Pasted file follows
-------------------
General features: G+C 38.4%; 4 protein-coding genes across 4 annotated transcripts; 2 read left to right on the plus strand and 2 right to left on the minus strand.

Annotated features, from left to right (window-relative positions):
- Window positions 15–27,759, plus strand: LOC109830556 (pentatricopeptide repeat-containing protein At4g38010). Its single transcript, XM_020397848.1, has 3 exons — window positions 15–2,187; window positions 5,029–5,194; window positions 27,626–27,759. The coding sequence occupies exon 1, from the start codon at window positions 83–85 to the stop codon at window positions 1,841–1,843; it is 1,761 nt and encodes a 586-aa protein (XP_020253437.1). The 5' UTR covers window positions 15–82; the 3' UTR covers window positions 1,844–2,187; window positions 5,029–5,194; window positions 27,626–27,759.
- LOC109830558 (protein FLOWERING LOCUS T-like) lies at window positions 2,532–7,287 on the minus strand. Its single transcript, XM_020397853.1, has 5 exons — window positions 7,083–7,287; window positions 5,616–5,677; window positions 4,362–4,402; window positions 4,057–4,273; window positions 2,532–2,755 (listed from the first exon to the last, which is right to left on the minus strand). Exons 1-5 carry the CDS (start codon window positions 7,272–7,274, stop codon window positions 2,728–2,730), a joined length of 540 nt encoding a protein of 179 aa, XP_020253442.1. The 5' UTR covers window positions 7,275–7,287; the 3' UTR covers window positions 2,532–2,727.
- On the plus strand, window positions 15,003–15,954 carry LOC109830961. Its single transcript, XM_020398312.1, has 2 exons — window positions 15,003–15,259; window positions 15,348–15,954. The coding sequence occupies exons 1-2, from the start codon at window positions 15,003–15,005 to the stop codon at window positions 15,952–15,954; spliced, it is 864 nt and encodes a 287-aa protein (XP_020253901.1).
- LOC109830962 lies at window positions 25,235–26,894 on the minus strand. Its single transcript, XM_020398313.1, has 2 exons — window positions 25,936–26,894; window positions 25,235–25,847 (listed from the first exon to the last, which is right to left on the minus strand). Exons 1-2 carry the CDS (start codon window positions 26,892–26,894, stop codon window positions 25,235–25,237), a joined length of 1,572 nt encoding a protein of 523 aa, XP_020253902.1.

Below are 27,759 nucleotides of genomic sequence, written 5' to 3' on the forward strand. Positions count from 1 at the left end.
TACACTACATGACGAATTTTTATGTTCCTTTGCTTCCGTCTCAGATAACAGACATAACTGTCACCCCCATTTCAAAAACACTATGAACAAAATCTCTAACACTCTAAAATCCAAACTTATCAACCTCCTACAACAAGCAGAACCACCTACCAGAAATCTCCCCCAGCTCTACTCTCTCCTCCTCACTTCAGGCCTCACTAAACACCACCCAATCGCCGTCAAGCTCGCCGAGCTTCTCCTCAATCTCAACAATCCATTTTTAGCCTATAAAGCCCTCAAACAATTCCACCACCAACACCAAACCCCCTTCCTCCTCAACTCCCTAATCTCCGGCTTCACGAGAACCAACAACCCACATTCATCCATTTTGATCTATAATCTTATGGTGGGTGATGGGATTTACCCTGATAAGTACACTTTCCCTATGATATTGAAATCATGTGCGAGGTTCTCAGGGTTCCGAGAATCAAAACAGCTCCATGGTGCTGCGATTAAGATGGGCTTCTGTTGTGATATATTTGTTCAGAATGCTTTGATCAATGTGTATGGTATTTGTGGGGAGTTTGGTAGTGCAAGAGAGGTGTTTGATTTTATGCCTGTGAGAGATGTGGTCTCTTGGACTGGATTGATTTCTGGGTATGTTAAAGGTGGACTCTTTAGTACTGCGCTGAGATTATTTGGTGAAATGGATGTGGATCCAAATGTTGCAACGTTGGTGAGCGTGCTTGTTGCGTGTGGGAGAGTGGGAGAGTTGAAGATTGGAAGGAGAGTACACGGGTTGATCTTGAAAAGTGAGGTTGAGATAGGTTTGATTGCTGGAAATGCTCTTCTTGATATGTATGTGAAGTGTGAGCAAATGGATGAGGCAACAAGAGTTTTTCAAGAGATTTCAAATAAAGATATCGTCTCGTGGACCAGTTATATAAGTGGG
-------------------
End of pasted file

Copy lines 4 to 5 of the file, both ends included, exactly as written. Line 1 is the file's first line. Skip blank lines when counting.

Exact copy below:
- LOC109830558 (protein FLOWERING LOCUS T-like) lies at window positions 2,532–7,287 on the minus strand. Its single transcript, XM_020397853.1, has 5 exons — window positions 7,083–7,287; window positions 5,616–5,677; window positions 4,362–4,402; window positions 4,057–4,273; window positions 2,532–2,755 (listed from the first exon to the last, which is right to left on the minus strand). Exons 1-5 carry the CDS (start codon window positions 7,272–7,274, stop codon window positions 2,728–2,730), a joined length of 540 nt encoding a protein of 179 aa, XP_020253442.1. The 5' UTR covers window positions 7,275–7,287; the 3' UTR covers window positions 2,532–2,727.
- On the plus strand, window positions 15,003–15,954 carry LOC109830961. Its single transcript, XM_020398312.1, has 2 exons — window positions 15,003–15,259; window positions 15,348–15,954. The coding sequence occupies exons 1-2, from the start codon at window positions 15,003–15,005 to the stop codon at window positions 15,952–15,954; spliced, it is 864 nt and encodes a 287-aa protein (XP_020253901.1).